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Rethinking Wine Service

Source: Areni Global, retrieved 9/4/22

Ferran Centelles was the head sommelier for El Bulli, Spain, the internationally famous restaurant that closed in 2011. He now runs the wine department of the elBullifoundation, a project by Ferran Adrià that continues El Bulli‘s legacy. Actively researching consumers motivations and behaviors has led Ferran to believe that the best way for a restaurant to make up for a lack of sommeliers is to change the way sommeliers are trained.

ARENI:

Why do we need to re-think wine service?

Ferran Centelles:

Today, going to the restaurant is about experience. Top restaurants are moving from something that was quite formal and codified to exploring other ways to offer this dining experience. And this includes the way we talk about the wine.

Waiters today can show more of their personality; they still need to be super professional, but they should show more of who they are. The service needs to open on an emotional level, something we couldn’t do 30 years ago.

ARENI:

How different should the role of sommelier be?

Ferran Centelles:

Sommeliers today provide information: where the wine comes from, the grape variety, how it is made. They recite facts that not a lot of customers care about, and if they do, information is everywhere. They don’t need a sommelier to access it. We have a role behind serving: if I’m serving you today, then the wine should taste better for you. My role is to improve your olfactory perception of the wine.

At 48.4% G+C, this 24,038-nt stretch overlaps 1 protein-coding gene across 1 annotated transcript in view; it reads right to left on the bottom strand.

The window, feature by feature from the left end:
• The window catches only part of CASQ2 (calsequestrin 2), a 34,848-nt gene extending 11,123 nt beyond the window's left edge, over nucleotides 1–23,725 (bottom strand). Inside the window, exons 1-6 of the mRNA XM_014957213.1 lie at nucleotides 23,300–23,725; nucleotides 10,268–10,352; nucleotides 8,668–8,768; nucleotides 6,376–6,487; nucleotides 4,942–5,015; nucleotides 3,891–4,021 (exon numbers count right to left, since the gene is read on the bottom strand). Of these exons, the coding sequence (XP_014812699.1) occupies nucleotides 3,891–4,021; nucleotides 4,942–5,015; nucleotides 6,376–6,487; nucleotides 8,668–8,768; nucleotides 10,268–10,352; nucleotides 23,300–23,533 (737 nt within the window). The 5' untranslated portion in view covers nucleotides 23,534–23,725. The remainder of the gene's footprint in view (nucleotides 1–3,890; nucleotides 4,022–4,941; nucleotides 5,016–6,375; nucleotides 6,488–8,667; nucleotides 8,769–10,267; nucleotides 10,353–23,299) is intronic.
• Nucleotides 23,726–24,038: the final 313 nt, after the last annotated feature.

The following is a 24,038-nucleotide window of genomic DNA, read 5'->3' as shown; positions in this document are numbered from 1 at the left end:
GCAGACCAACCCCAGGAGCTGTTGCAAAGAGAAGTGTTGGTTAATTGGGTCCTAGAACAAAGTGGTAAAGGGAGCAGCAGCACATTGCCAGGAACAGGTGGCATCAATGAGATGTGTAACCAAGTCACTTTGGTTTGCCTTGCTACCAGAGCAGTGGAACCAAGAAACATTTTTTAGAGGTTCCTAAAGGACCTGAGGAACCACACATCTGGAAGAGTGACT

ARENI:

How do we do that?

Ferran Centelles:

We need to talk about the neuroscience of service, and how to attract the guest’s attention to enhance their perception. We need to change our speech from informative to interesting, and that requires psychology knowledge and a different approach to communication.

Communication is preparation, you need to prepare your speech before going over a table, and this is something that we rarely do.

ARENI:

Can you give us an example of this new kind of language?

Ferran Centelles:

I can provide you a glass of Rioja and tell you that it is a Rioja Classico with 12 months of American oak, and that is why it has this kind of vanilla character. Or I can bring the same bottle to you, look you in the eyes and say “you have to taste this wine because that’s how Spain tastes”, or “I recommend this wine because you can’t have anything more Spanish than that”.

The first way of approaching a customer is informative, the second way gives them a reason to taste the wine. Recommendation is information and persuasion. You need to excite the customer, and you excite no one if you are only providing technical information.

Read the article on Areni - https://areni.global/rethinking-wine-service-in-conversation-with-ferran-centelles/

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